Lessons from a successful young adult ministry gathering
Lessons from a successful young adult ministry gathering

Commonplace canvas

I recently attended the Commonplace young adult ministry gathering in the Episcopal Diocese of Washington. Participants gathered from across the judicatory for a night of storytelling, fellowship, and prayer. I came away energized about the work the Spirit is doing in our area and with some ideas about the best practices for young adult ministry that I saw in action there:

Start with stories

The major portion of the evening was given over to invited participants sharing personal faith stories. Each speaker was encouraged to make sense of the idea of “resonance.”
They had obviously each decided for themselves what that meant, which gave each period of sharing an obvious authenticity and gave the night as a whole a needed variety. I was struck in particular by those who offered reflections from the perspective of their work vocation: music, technology, teaching.
The sum of these parts was the clear proclamation that God is present and active outside the church as well as within. That’s an essential message for an age cohort that is skeptical about the value of institutions.

Get creative

The storytelling wasn’t the only way participants were encouraged to flex their artistic muscles. Musical and visual arts were incorporated into the evening, principally through worship and prayer.

The musicians who were gathered for the evening played traditional hymns in non-traditional arrangements on some instruments I had never seen used in worship (including the harp!). Prayer stations allowed us to share our intercessions and thanksgivings with God through drawing, writing, and sitting with images.

My favorite aspect of the evening was a peculiar live note-taker’s work drawing together the evening’s themes; he stood up front and painted an entire canvas in the span of our time together. I enjoyed taking in the result during the closing worship as a way of resonating, in a new way, with what had been shared.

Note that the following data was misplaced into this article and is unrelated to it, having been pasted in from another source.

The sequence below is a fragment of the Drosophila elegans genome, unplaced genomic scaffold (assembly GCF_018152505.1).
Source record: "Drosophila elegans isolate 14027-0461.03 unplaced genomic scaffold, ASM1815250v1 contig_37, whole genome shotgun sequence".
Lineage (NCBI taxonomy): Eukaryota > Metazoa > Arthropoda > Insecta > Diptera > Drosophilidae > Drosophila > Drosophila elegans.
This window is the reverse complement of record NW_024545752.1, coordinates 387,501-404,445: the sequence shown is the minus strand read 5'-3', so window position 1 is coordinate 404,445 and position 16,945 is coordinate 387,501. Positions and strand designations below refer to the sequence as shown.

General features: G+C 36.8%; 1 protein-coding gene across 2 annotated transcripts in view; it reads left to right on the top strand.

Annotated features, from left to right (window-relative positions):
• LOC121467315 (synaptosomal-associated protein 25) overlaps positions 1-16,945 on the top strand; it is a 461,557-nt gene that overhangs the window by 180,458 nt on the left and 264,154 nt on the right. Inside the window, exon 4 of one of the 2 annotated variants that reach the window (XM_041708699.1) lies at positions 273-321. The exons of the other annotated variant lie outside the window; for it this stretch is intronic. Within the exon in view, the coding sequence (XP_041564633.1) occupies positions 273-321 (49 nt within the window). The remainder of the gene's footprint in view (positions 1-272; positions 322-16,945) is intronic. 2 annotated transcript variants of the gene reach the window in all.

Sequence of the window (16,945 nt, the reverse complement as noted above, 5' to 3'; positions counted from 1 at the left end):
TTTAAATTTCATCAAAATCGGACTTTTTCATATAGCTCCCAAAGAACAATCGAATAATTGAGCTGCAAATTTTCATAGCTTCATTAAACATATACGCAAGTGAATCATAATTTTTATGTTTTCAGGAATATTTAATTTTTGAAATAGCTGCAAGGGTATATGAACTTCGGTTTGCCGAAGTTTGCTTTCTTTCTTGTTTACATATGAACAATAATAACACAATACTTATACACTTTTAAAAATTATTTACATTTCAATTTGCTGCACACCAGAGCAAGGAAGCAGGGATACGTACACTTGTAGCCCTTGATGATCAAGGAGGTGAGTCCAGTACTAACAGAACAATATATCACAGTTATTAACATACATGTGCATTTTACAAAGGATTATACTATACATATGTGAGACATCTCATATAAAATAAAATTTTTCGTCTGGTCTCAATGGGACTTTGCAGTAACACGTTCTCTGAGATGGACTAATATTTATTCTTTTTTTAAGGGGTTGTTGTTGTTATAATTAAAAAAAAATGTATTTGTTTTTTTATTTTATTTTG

We millennials are an expressive bunch. It was a holy thing to see the fruit of our creativity laid before God as an offering.

Follow up

I’ve been learning a lot about ministry follow-up from the event’s organizer, who has become a good friend of mine. As a young adult missioner, he understands the challenges of our divided new media attention and provides as many avenues as possible to connect.

In addition to posting a semi-formal reflection on the evening, he sent out a call for photos to just the right places on Facebook and Twitter, tagged everyone who helped lead the event in a big public thank-you note, and—of course—collected participants’ feedback with a short and focused online assessment.

Technology offers tremendous opportunities to stay connected after gatherings like this; I’m sure I’m not the only young adult who came away from the evening with a few more Facebook friends—and a commitment to deepening my relationship with friends old and new.

Kyle Matthew Oliver (@kmoliver) is the digital missioner and learning lab coordinator in the Center for the Ministry of Teaching, a writer for Faith Formation Learning Exchange (where this post originated), and a panelist on the new Easter People podcast.

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